Minority Report (2002)
★★★★ / ★★★★
The mission: Find the Minority Report—a vision of a possible future crime, namely murder, from one of the three psychics, called PreCogs, that differs from the other two—and extract it from the mind of its source. Since this report casts doubt on the process, this is proof that the concept behind the 2054 experiment called PreCrime—arresting a person, or persons, before a murder is committed—is flawed and therefore not yet appropriate to be adapted as a nationwide program. This is the plot of Steven Spielberg’s “Minority Report,” based on the 1956 short story by Philip K. Dick, a vision of the future so fully realized that it takes the viewer through a fascinating story of morality, dangers of technology, and human error. It is a science-fiction film for the ages, certainly one of Spielberg’s best.
Yet underneath its intelligent ideas, thrilling chase sequences, and eye-catching visual touches somehow both passing as modern and futuristic, it is about a man who remains in grief, in depression, due to the sudden disappearance of his young son six years ago—now presumed to be dead. We go through this compelling journey and realize that the film is about second chances—the very thing that those people arrested for pre-murder are never given, all because of the assumption that PreCogs are never wrong. That is, until this man in grief, John Anderton (Tom Cruise), who lost his identity as a father and as a husband, is deemed guilty of PreCrime—that soon he will shoot a person dead, one he hasn’t even met.
Clearly, the picture is capable of delivering thrilling sequences of action—which is different from action sequences although it does that well, too. (The opening scene involving the cheating spouse, the “Spyders” on the hunt, and the mall with the balloons are expertly paced and edited.) Notice that before John goes on the run, the screenplay by Scott Frank and Jon Cohen ensures we know every relevant detail as to why the protagonist must do what he does.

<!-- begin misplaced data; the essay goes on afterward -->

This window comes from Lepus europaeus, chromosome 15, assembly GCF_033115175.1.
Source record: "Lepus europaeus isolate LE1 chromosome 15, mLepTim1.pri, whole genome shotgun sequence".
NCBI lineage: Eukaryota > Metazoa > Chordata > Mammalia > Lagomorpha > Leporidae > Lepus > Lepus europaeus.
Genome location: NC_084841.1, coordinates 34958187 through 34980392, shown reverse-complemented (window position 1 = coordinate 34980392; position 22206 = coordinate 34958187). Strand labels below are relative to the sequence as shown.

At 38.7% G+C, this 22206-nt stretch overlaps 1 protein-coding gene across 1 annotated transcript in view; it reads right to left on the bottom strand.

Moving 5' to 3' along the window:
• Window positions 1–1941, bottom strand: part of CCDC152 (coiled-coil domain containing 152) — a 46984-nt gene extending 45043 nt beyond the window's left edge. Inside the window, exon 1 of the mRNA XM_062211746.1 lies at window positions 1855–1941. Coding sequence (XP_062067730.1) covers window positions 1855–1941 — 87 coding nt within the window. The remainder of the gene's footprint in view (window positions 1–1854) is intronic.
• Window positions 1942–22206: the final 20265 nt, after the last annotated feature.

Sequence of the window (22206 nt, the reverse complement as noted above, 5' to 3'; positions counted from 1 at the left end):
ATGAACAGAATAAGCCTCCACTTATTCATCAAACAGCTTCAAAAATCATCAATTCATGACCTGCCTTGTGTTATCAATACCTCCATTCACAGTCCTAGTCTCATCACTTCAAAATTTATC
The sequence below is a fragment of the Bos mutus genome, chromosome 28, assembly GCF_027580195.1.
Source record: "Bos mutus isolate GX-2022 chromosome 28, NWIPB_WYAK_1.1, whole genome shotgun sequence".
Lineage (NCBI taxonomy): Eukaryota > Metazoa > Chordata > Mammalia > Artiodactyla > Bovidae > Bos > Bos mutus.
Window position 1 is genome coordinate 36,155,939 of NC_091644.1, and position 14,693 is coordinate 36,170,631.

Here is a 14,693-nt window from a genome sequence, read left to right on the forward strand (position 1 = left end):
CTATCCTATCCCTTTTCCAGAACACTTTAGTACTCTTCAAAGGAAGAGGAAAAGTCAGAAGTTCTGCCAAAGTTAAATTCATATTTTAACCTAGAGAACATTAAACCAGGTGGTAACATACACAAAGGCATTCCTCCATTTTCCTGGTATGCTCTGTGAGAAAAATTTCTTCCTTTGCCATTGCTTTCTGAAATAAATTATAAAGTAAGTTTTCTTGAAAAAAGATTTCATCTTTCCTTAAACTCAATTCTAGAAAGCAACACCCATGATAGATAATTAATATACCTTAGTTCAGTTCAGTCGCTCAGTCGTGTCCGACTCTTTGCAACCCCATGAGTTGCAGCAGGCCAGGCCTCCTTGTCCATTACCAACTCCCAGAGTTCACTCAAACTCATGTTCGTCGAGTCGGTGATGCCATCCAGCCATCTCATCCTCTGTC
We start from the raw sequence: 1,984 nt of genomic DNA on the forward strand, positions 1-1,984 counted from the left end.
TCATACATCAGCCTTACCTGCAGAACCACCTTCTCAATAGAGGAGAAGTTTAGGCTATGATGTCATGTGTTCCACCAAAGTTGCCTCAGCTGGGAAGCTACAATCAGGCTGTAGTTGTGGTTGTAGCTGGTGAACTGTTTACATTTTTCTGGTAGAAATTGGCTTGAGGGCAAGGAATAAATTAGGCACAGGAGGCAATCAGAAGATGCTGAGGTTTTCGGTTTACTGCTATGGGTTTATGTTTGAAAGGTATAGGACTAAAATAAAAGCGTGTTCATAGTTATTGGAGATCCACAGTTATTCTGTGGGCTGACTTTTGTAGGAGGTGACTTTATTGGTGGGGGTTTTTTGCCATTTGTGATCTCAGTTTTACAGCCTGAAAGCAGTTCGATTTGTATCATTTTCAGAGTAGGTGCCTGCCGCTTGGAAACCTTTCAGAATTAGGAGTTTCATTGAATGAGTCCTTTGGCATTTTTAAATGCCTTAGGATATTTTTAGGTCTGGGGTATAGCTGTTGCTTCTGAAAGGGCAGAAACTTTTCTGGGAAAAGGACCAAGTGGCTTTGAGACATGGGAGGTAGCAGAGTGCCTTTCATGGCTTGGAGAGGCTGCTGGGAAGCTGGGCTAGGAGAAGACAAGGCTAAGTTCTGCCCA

Since we have a complete picture of what is at stake for the main character, he running for his life—his own friends and colleagues against him—is all the more suspenseful. If he gets caught, we know precisely what will happen him because we have witnessed an arrest and seen what happens to the convicts’ bodies. Thus, emphasis is not on what will happen to the character from the perspective of punishment. Instead, importance is placed on the big picture: if PreCrime became a national program, imagine the numerous factors that could go awry, the number of men and women to be wrongly convicted.
The picture is filled with to the brim with inviting performances, from Cruise who is required to juggle being a tough leader, a desperate runaway, and a vulnerable man who lost those most important to him; Samantha Morton as the most gifted PreCog with a tragic backstory; Colin Farrell as the clever and punctilious DOJ agent whose role is to audit the PreCrime program; Max von Sydow as the father of the program and a sort of father figure to John; and last but certainly not least Lois Smith as the mother of the program but has since lived in isolation because her project turned into something that we feel deep down is morally reprehensible to her. Smith gets one scene—a key one—yet it is the most memorable of the bunch because she utilizes every pause and modulate every line of dialogue to her advantage. I craved to know more about her character, particularly her time as a geneticist and her relationship with the PreCogs.
Tightly-written and beautifully photographed, “Minority Report” is a modern classic. It clocks in at nearly two-and-a-half hours and yet it moves like a gust of wind because the filmmakers are in complete control of the storytelling machine: a traditional three story arc from Point A to Point Z in a way that is direct with a few surprises along the way.
One of the surprises is its sense of humor. Watch closely when we are shown people simply living in this version of a future and how they adapt to technology, for instance. Look at the advertisements. Observe the freeway scene where cars go up, down, and sideways; are they traveling on a road or on the side of buildings?—it is like a statement on what action films have become… or will become. Hopefully not the latter; the future is not set in stone.